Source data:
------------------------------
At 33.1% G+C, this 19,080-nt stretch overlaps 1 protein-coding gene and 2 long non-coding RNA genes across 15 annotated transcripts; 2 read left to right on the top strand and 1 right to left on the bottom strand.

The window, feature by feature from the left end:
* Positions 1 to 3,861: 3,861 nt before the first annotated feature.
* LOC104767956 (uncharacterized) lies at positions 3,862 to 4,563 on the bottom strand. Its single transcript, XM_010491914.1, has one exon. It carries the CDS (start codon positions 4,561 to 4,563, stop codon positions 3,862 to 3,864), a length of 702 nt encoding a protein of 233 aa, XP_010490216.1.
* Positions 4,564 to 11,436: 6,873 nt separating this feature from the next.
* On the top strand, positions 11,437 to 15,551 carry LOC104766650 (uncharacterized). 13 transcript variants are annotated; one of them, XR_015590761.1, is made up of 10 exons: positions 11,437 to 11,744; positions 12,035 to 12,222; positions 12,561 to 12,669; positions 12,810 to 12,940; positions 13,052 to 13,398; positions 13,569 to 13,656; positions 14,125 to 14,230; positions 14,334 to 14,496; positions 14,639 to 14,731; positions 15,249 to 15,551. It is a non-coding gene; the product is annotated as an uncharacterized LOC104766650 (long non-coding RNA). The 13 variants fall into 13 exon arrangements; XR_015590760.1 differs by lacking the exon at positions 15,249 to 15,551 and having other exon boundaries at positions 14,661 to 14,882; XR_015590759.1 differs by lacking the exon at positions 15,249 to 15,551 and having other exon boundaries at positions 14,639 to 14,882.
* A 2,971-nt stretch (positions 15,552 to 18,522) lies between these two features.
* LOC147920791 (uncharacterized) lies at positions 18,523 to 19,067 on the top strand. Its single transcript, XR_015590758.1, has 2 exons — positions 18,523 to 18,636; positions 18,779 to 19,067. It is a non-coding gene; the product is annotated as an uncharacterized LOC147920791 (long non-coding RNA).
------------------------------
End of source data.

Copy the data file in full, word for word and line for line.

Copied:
At 33.1% G+C, this 19,080-nt stretch overlaps 1 protein-coding gene and 2 long non-coding RNA genes across 15 annotated transcripts; 2 read left to right on the top strand and 1 right to left on the bottom strand.

The window, feature by feature from the left end:
* Positions 1 to 3,861: 3,861 nt before the first annotated feature.
* LOC104767956 (uncharacterized) lies at positions 3,862 to 4,563 on the bottom strand. Its single transcript, XM_010491914.1, has one exon. It carries the CDS (start codon positions 4,561 to 4,563, stop codon positions 3,862 to 3,864), a length of 702 nt encoding a protein of 233 aa, XP_010490216.1.
* Positions 4,564 to 11,436: 6,873 nt separating this feature from the next.
* On the top strand, positions 11,437 to 15,551 carry LOC104766650 (uncharacterized). 13 transcript variants are annotated; one of them, XR_015590761.1, is made up of 10 exons: positions 11,437 to 11,744; positions 12,035 to 12,222; positions 12,561 to 12,669; positions 12,810 to 12,940; positions 13,052 to 13,398; positions 13,569 to 13,656; positions 14,125 to 14,230; positions 14,334 to 14,496; positions 14,639 to 14,731; positions 15,249 to 15,551. It is a non-coding gene; the product is annotated as an uncharacterized LOC104766650 (long non-coding RNA). The 13 variants fall into 13 exon arrangements; XR_015590760.1 differs by lacking the exon at positions 15,249 to 15,551 and having other exon boundaries at positions 14,661 to 14,882; XR_015590759.1 differs by lacking the exon at positions 15,249 to 15,551 and having other exon boundaries at positions 14,639 to 14,882.
* A 2,971-nt stretch (positions 15,552 to 18,522) lies between these two features.
* LOC147920791 (uncharacterized) lies at positions 18,523 to 19,067 on the top strand. Its single transcript, XR_015590758.1, has 2 exons — positions 18,523 to 18,636; positions 18,779 to 19,067. It is a non-coding gene; the product is annotated as an uncharacterized LOC147920791 (long non-coding RNA).